Breaking the link between disability and exclusion in Tajikistan
Disability changes lives – so do rehabilitation services
“Robia was 6 months old when she fell ill, with her legs paralysed. No one was able to identify her disease. Someone said that it was meningitis, someone just shrugged,” recalls Ms Hosiat Rahimova, Robia’s mother. “After a month in hospital, I was informed that Robia had polio, and that no treatment was available. We were sent to a rehabilitation centre but nothing much happened there. It was a depressing phase of our life.”
Several hundred Tajik people developed impairments and now need long-term rehabilitation care following a large poliomyelitis (polio) outbreak in 2010, which also spread to 3 neighbouring countries. They are just some of the approximately 180 000 registered children and adults across the country living with different impairments.
People with disabilities, older people and people with noncommunicable diseases (NCDs) make up the largest groups in need of rehabilitation services and assistive products. These services and products play a critical role in minimizing functional limitations related to, for example, mobility, cognition, respiration, vision and communication. They also reduce the social and economic impact of health conditions, and improve well-being.
Having increased by 18% in the last decade, NCDs are now the leading cause of disability and death in Tajikistan. Disabilities associated with NCDs, such as amputation, blindness or paralysis, have therefore also increased, placing significant demands on the country’s social welfare and health system.
Improving rehabilitation services from a health perspective
To support the Ministry of Health and Social Protection of Tajikistan in improving the provision of and access to rehabilitation services for people with disabilities, WHO set up a disability rehabilitation programme in 2013 that focuses on people affected by polio.
After conducting door-to-door assessments in all polio-affected districts, rehabilitation interventions managed to cover 85% of all children and young adults with the disease. WHO assisted the Ministry in conducting complex orthopaedic surgeries and training health professionals in these districts on polio rehabilitation.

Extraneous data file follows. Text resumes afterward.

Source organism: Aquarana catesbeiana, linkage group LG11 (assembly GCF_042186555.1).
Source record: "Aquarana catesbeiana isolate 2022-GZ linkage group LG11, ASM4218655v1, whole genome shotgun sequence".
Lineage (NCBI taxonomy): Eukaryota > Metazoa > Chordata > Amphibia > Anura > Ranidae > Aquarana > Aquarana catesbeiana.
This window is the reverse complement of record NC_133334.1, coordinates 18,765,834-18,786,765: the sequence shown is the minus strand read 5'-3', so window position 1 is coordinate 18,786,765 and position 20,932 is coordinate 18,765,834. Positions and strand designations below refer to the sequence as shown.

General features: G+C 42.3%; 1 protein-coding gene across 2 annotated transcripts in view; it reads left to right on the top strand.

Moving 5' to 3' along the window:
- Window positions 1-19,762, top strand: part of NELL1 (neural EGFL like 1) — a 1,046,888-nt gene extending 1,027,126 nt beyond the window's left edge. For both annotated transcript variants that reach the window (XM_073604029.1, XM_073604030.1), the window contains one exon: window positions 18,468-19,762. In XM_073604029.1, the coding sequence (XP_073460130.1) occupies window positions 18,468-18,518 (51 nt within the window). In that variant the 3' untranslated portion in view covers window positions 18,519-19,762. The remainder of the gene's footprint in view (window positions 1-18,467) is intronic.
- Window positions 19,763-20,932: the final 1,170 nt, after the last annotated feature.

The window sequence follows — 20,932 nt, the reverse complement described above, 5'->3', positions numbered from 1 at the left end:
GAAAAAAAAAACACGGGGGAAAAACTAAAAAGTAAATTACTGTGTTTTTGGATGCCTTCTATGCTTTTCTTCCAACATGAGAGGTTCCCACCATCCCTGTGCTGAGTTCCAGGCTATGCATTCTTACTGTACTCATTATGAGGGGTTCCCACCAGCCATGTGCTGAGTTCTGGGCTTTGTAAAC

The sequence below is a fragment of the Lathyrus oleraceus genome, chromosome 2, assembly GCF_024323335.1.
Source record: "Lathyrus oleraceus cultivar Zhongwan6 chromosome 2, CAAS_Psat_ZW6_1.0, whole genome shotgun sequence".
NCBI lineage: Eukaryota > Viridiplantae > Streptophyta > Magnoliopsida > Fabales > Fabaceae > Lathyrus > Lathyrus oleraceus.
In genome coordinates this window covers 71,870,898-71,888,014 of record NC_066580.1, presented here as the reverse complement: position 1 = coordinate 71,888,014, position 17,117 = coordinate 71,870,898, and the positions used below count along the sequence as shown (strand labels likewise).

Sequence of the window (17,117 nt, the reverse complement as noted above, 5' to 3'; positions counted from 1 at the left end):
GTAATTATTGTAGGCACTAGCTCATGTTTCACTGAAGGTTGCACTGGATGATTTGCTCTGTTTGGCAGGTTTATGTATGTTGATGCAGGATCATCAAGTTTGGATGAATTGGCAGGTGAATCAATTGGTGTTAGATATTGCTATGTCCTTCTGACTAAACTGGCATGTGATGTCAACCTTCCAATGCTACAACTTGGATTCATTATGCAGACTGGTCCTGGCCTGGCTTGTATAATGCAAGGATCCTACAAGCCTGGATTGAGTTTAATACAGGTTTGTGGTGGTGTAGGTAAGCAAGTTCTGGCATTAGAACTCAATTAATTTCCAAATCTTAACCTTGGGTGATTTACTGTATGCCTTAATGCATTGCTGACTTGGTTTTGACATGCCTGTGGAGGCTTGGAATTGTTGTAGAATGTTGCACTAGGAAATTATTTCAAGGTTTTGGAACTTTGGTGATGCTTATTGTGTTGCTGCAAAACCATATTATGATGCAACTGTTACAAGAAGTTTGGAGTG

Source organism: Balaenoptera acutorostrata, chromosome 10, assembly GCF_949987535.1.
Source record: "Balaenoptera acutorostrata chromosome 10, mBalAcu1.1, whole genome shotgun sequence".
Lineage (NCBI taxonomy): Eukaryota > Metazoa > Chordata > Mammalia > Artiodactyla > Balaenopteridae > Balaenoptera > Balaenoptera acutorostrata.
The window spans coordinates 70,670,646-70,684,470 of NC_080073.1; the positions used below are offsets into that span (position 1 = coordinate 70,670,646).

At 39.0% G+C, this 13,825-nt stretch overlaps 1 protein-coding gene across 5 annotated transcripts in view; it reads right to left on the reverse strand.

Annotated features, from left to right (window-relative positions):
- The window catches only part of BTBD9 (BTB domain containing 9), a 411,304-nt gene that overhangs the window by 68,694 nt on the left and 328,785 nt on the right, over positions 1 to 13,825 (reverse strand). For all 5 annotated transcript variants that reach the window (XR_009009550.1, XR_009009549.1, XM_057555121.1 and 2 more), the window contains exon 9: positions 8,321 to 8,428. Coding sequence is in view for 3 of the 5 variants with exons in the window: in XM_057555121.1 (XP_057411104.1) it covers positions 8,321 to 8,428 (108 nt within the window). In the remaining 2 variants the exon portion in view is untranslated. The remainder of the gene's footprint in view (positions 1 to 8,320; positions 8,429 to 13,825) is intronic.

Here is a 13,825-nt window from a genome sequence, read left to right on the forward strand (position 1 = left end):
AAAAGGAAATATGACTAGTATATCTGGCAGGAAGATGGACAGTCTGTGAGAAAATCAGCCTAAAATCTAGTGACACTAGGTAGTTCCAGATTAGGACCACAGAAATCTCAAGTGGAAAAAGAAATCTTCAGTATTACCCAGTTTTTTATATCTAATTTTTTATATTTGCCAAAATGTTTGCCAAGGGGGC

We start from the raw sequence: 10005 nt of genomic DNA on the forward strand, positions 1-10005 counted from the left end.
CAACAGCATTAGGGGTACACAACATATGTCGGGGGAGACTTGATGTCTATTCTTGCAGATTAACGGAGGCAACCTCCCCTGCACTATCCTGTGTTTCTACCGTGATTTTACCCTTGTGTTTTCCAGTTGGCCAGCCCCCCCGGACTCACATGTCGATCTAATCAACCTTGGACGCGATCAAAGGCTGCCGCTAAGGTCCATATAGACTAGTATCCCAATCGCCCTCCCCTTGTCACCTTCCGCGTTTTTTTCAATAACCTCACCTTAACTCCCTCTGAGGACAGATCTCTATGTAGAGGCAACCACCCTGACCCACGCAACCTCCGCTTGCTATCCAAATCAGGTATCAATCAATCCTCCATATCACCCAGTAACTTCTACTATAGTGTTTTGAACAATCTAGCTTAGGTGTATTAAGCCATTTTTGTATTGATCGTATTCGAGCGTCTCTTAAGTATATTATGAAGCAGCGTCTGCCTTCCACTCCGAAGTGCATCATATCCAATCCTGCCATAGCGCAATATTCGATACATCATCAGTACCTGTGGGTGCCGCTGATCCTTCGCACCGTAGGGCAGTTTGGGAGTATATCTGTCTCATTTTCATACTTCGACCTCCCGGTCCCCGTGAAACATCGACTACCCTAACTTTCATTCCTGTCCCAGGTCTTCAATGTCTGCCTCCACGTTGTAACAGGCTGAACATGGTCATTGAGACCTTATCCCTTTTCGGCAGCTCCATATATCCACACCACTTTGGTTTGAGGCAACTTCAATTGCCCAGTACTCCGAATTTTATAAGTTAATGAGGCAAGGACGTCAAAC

“In 2013, the treatment in the rehabilitation centre began to change,” explains her mother. “Robia was given physiotherapy and we were trained on everyday life skills that could help Robia to be independent. The National Orthopaedic Centre prepared a more convenient orthosis [support brace] for Robia, which is adjusted as she grows. The rehabilitation centre taught her to walk with the orthosis and stick. This gave Robia more confidence to be independent.”
Ms Rahimova saw the impact this had on her daughter: “As a result, my child began to feel better, more active and cheerful. We visit the rehabilitation centre for periodical checks. Now she walks independently using brace and stick. She has friends, and helps me around the house. She started school and receives individual classes at home. At the last spring festival, she also performed on the stage. I am extremely glad to see how my child has developed.”
This and other successes of the WHO rehabilitation programme demonstrate its benefits, as well as the need for a national rehabilitation policy in line with international standards.
Scaling up the programme and involving other sectors